GLASGOW NATIVE, JOHN SPENCER scored goals for elite soccer teams in Europe, starred in MLS, and became an up-and-coming assistant coach for the Houston Dynamo. Now, the Timbers’ Affable 40-year-old boss gives us his thoughts on the players, the fans, and his plans for his adopted home.
WHY DID YOU COME TO PORTLAND?
Pressure. A Timbers match is the most European-type atmosphere in MLS. Our fans know the game, and you have the Pacific Northwest history of the Timbers, the Vancouver Whitecaps, and the Seattle Sounders going at it, from the ’70s on. People say we’re an expansion team. I don’t think Timbers fans look at us as an expansion team. It’s good pressure.
WHAT’S YOUR IMPRESSION SO FAR?
Not one person in American professional soccer has one bad thing to say about the city, soccer-wise. And culturally, it’s very much like Glasgow, Scotland, where I come from. It’s soccer-mad. Some cities in America you don’t have that. We know that if we play well, we’re going to get attention.
YOU’VE DESCRIBED BOTH PORTLAND AND YOUR APPROACH AS "BLUE COLLAR." WHAT DO YOU MEAN?
During an economic crisis, fans work hard for their money. It’s tough. And yet they’re buying season tickets and merchandise. Look, we’re not going to play well every week. We’re human beings. But fans must see effort. When we walk off right in front of the Timbers Army, if we haven’t played well, it won’t be me telling them that. They’ll have thousands of people giving them … not abuse, but they’ll voice their opinion. You don’t want prima donnas in this kind of city.
YOU TURNED PRO AT AGE 15. DOES AMERICA PRODUCE A DIFFERENT KIND OF PLAYER?
Back in Scotland, the upbringing is just tougher. Most of the top European players, they come from the run-down neighborhoods and the low-income families. Most American soccer players come from middle to upper classes. And our coaches were tougher on us back then, but I think that’s just society changing. Maybe kids are a little bit spoiled everywhere now—I know my own are. But people don’t give American soccer enough credit. European teams are fighting over American players, not British players. American guys are trustworthy and intelligent. You don’t need to worry about them going off the rails.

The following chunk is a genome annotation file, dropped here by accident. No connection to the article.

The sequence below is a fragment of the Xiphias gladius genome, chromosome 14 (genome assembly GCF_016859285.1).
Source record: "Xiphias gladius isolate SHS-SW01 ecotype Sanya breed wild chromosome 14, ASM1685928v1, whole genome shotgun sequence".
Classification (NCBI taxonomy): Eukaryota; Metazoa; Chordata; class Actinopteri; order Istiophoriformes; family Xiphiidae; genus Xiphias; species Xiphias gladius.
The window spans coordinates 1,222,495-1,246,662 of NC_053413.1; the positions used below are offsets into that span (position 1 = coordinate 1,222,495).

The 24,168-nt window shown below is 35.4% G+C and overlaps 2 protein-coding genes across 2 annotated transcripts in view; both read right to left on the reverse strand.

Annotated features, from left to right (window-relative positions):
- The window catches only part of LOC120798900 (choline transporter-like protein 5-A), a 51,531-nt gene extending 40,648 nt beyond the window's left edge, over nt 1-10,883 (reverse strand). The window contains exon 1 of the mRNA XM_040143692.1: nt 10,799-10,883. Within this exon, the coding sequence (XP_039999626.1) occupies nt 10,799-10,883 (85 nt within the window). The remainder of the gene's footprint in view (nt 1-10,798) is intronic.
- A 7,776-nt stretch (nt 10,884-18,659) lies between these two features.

THE SEATTLE SOUNDERS—OUR RIVAL—JOINED MLS IN 2009 AND WERE A HUGE SUCCESS. DIES THAT INTENSIFY THE PRESSURE?
You could put four sweatshirts down on the street as goalposts and say the Timbers are playing the Sounders, and 7,000 people would show up. Our fans are crazy—we don’t need to create anything. Seattle has done a good job. I know Timbers fans don’t like to hear that, but you’ve got to give credit where it’s due.
BUT YOU WILL BEAT THEM, RIGHT?
We need to beat a lot of teams. Would you rather beat Seattle twice and not make the playoffs, or lose those two games and make the playoffs?
IT’S DIFFICULT TO CHOOSE.
Not for me.
WHAT ARE YOUR BROADER AMBITIONS HERE?
Every MLS team is required to have a youth development academy. I would love to sit back in 10 or 15 years, look at the Timbers, and see that seven or eight of the players are from Portland. Hopefully, Portland will soon be famous not just for making wine and beer, but for producing soccer players.
SPEAKING OF WHICH, WHAT DO YOU THINK OF THE MICROBREW?
People ask me, “You’re a Scotsman—do you drink beer and play golf?” And I don’t do a lot of either. Golf, I don’t have the temperament for it. It’s a gentleman’s game. I don’t have the etiquette. I’m not a big beer drinker, to be honest. More red wine. I’m trying to lose some pounds.
OREGON PINOT NOIR, OF COURSE.
Nice, yeah. I had a glass of that the other night in Baltimore, at the draft. Hopefully, we’ll have a few more.
WHAT’S YOUR SALES PITCH FOR SOCCER NEOPHYTES?
There’s nothing worse than coming to the cinema and the movie’s already started. Get in. Get your seat.